LITTLE VALLEY – Cattaraugus County lawmakers will vote Wednesday on a resolution urging the Industrial Development Agency not to grant a payment in lieu of taxes (P.I.L.O.T.) agreement for projects like the Alle-Catt Wind Farm.
If last Wednesday’s County Legislature committee meetings are any judge, there will be a standing room only crowd of Farmersville-area residents in support of the resolution.
The resolution is advisory in nature, urging the IDA not to grant a P.I.L.O.T. for wind energy projects larger than 5 megawatts.
It does not mention Alle-Catt, but that project is 380 megawatts capable of powering 148,000 homes.
Some residents and others believe that without a P.I.L.O.T. from the Cattaraugus County Industrial Development Agency, the Alle-Catt Wind Farm project may not get off the ground.
An Invenergy spokesman did not return calls or an email seeking comment Monday.
The controversial project proposed by Invenergy would site more than 100 wind turbines in the Cattaraugus County towns of Farmersville and Freedom; Centerville and Rushford in Allegany County, and Arcade in Wyoming County.
Freedom would have 34 turbines almost 600 feet tall, while Farmersville would have 23 turbines. Plans call for another 29 turbines in Centerville, 10 in Rushford and nine in Arcade.
The town of Freedom would receive a P.I.L.O.T. and host fees from Invenergy of $450,000 a year, while Farmersville would get $360,000.
Invenergy, a Chicago-based developer, is touting $7 million in annual benefits to counties, school districts, towns, fire districts and landowners. Over 25 years, those benefits would exceed $175 million, Invenergy states.
Cattaraugus County would receive a $380,000 annual P.I.L.O.T. payment under the Invenergy proposal, while Allegany County would get $300,000 and Wyoming County would receive $20,000.
Invenergy is expected to seek P.I.L.O.T. agreements with the three counties through their industrial development agencies. The cost of the Alle-Catt Wind Farm is expected to be between $500 million and $600 million.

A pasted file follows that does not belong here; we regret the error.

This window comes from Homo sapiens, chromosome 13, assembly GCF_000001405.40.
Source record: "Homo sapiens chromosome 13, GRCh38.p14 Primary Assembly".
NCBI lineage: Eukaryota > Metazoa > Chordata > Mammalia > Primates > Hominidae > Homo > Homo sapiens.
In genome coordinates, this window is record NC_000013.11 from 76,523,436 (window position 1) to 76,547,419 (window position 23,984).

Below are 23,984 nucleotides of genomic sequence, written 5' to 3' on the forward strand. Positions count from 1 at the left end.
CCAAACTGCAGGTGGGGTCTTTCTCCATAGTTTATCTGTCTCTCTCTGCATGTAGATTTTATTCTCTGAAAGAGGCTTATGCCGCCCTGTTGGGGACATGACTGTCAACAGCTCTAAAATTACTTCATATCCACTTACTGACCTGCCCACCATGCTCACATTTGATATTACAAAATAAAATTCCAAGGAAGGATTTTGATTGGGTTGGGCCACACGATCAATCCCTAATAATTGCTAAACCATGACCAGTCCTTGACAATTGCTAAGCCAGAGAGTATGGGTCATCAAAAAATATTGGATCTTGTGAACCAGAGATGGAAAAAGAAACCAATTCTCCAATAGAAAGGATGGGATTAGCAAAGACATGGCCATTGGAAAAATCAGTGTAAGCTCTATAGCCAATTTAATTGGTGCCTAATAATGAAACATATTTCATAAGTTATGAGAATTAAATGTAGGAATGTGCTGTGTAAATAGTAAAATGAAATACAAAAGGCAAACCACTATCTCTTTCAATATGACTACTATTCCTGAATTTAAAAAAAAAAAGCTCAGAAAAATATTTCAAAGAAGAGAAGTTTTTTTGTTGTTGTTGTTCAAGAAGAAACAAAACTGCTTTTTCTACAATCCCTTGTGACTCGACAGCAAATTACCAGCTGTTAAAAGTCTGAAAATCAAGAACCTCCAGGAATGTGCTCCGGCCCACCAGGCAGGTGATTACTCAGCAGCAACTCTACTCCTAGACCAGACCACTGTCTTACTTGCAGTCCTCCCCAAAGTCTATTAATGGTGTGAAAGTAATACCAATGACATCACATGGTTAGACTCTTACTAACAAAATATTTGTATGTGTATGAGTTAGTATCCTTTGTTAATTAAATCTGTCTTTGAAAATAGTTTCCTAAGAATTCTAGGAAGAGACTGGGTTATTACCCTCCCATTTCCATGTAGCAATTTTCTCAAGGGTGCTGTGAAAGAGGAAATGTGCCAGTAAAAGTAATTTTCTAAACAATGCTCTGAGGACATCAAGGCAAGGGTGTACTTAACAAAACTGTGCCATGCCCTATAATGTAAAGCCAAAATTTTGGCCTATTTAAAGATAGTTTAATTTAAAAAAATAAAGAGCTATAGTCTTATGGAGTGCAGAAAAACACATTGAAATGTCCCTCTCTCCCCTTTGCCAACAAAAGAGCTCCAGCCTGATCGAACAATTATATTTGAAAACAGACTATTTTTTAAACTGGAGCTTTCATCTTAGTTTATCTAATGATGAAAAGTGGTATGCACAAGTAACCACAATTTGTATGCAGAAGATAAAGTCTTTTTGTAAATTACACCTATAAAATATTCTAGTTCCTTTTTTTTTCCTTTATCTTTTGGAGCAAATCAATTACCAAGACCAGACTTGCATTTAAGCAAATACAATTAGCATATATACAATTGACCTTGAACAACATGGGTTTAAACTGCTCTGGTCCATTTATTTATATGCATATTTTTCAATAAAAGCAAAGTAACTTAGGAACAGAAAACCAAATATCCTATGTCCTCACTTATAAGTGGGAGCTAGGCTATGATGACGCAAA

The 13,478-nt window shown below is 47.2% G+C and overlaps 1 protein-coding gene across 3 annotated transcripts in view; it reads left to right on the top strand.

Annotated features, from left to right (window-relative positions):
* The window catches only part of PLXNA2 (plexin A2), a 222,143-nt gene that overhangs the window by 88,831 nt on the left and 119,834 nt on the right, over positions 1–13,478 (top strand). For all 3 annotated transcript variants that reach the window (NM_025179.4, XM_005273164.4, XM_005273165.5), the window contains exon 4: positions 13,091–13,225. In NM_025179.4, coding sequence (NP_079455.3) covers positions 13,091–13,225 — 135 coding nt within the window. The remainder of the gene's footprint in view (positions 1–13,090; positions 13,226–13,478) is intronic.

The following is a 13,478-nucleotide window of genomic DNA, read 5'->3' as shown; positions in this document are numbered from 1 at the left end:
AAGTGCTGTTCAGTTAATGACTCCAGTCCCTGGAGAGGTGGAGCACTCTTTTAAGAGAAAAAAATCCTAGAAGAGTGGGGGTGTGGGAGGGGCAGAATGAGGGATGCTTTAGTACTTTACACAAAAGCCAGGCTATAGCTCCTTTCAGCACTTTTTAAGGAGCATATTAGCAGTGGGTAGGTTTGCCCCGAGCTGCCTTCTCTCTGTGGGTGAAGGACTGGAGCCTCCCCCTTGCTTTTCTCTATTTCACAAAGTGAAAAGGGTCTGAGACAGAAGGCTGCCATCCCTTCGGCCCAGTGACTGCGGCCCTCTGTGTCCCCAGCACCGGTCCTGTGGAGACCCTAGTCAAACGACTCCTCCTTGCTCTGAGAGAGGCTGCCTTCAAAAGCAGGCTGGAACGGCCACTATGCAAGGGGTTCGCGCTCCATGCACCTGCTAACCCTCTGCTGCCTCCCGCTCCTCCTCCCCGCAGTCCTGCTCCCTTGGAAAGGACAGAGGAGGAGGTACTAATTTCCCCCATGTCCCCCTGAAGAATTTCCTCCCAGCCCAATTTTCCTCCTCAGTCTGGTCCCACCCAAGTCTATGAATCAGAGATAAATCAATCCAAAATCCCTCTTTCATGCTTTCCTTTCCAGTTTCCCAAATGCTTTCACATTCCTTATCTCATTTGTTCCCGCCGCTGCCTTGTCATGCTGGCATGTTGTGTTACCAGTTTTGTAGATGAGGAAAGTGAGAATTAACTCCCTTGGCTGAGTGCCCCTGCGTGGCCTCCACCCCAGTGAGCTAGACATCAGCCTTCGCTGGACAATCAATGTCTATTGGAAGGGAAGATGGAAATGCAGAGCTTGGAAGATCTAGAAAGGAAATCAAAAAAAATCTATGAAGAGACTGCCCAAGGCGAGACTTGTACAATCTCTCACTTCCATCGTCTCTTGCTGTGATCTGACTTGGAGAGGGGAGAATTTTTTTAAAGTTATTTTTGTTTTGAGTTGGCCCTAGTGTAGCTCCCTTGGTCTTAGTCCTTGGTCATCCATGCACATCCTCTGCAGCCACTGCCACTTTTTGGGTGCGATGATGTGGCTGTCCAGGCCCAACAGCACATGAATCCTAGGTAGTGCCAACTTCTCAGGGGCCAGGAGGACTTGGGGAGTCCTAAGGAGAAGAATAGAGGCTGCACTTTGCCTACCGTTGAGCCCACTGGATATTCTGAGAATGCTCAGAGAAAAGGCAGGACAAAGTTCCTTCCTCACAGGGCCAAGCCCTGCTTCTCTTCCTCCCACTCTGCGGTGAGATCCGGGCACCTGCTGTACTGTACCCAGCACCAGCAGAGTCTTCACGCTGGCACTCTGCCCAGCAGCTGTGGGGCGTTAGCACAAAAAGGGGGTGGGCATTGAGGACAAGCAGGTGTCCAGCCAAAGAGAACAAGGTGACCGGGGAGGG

Without a P.I.L.O.T. agreement, the cost of property taxes would probably be prohibitive for Invenergy. The county, towns and school districts involved would get far more in property taxes than with a P.I.L.O.T.
One of the resolution’s sponsors, County Legislature Majority Leader Donna Vickman, R-Farmersville, said it was not her intention to get Invenergy to get up and walk away.
“I’m looking at protecting all (county) taxpayers. There will be some town tax relief, but the rest of the county won’t get anything,” she said.
Vickman added: “We all pay our fair share. They should too. There are not enough jobs to give up all these tax dollars. There are jobs created during construction, but that all goes away.”
Invenergy says up to a dozen jobs for technicians will be created to maintain the project.
The resolution states: “It has been demonstrated that the environmental, economic and community impacts of large wind energy projects of 5 megawatts of more can be significant and might well have a negative effect on the county depending on the location and parameters of the proposed project.”
The resolution also states: “Providing a tax abatement subsidy through P.I.L.O.T. agreements to encourage the siting of large wind energy projects may not be appropriate given the potential negative impacts and potential low cost-benefit ratio of large wind energy projects.”
The IDA, Vickman said, needs to look at government giving this big company big tax relief for a wind farm that gets other subsidies as well.
“I have to take care of the county,” she said.
Legislative sponsors besides Vickman include Robert Breton, R-Franklinville; Richard Helmich, R-Delevan, and Joseph Snyder, R-Ischua.
Snyder is also a member of the IDA. He has previously stated his philosophical opposition to wind energy subsidies that are heavily subsidized, referring to such projects as “a great tax scam.”
Will the resolution pass on Wednesday?
“I can’t say,” Vickman replied.
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